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Proceedings Paper

In vivo characterization of photoreceptor and vascular blood cell response to laser-induced trauma in the small eye model
Author(s): Harry Zwick; Bruce E. Stuck; Peter R. Edsall; Henry D. Hacker M.D.; F. Wood; Rachael D. Cheramie; William R. Elliott III
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Paper Abstract

The small eye model of the snake permits the imaging of the photoreceptor layer as well as the retinal vasculature and individual blood cells when imaged with a confocal scanning laser ophthalmoscope (CSLO). Snake photoreceptors can be imaged down to their internal mode structure, providing comparison between normal and laser damaged photoreceptor internal mode structure. Moving the CSLO into anterior retina provides imaging of the retinal vasculature and individual blood cell response to acute laser photoreceptor injury. Alteration in individual blood cell activity is readily apparent within seconds post laser exposure, as blood cells cumulate and show charactistic "sticky cell" leukocyte behavior. At energy levels near thermal threshold damage levels, damage down to a single photoreceptor is detectable within 24 hours post exposure with near IR laser imaging sources (780 nm), and visualization of internal mode structure disruption mediated at the outer segment of the photoreceptor. Utilization of in vivo biochemical tags for oxidative stress demonstrates that thermal/mechanical and non-thermal mechanisms of photoreceptor damage can reside in adjacent photoceptors. Preliminary studies with actin based biochemical markers indicate the presence of actin in both the photoreceptor and retinal nerve fiber layer, suggesting the possibility of both active recovery and support processes.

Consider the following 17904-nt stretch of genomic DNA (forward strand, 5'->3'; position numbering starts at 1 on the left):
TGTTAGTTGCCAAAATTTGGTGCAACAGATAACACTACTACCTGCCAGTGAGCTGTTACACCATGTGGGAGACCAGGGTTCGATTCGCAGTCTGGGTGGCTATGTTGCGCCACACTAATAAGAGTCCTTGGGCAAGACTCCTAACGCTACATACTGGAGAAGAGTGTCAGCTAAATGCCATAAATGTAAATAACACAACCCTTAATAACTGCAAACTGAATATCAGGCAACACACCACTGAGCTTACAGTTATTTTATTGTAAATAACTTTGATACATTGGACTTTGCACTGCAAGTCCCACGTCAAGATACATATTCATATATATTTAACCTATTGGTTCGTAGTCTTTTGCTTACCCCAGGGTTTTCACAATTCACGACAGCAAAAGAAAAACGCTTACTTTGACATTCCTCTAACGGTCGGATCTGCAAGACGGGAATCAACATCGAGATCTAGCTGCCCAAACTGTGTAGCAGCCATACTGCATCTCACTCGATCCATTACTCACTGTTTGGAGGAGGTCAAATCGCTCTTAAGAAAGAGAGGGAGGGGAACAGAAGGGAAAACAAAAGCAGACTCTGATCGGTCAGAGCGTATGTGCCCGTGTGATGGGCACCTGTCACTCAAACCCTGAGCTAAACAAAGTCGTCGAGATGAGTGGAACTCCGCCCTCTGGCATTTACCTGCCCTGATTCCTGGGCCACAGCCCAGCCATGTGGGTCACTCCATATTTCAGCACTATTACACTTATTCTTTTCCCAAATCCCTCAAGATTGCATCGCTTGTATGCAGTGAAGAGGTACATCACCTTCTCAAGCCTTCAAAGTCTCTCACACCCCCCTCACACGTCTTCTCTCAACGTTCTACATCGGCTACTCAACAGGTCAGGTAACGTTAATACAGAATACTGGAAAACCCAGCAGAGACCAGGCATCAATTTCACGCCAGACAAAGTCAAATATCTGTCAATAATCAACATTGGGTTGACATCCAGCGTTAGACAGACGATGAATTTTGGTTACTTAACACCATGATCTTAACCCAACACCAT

Paper Details

Date Published: 18 April 2005
PDF: 9 pages
Proc. SPIE 5688, Ophthalmic Technologies XV, (18 April 2005); doi: 10.1117/12.598203
Show Author Affiliations
Harry Zwick, U.S. Army Medical Research Detachment (United States)
Bruce E. Stuck, U.S. Army Medical Research Detachment (United States)
Peter R. Edsall, Northrop Grumman/Information Technology (United States)
Henry D. Hacker M.D., U.S. Army Medical Research Detachment (United States)
F. Wood, U.S. Army Medical Research Detachment (United States)
Rachael D. Cheramie, U.S. Army Medical Research Detachment (United States)
William R. Elliott III, Naval Health Research Ctr. Detachment (United States)


Published in SPIE Proceedings Vol. 5688:
Ophthalmic Technologies XV
Fabrice Manns; Bruce E. Stuck; Michael Belkin M.D.; Per G. Söderberg; Arthur Ho, Editor(s)

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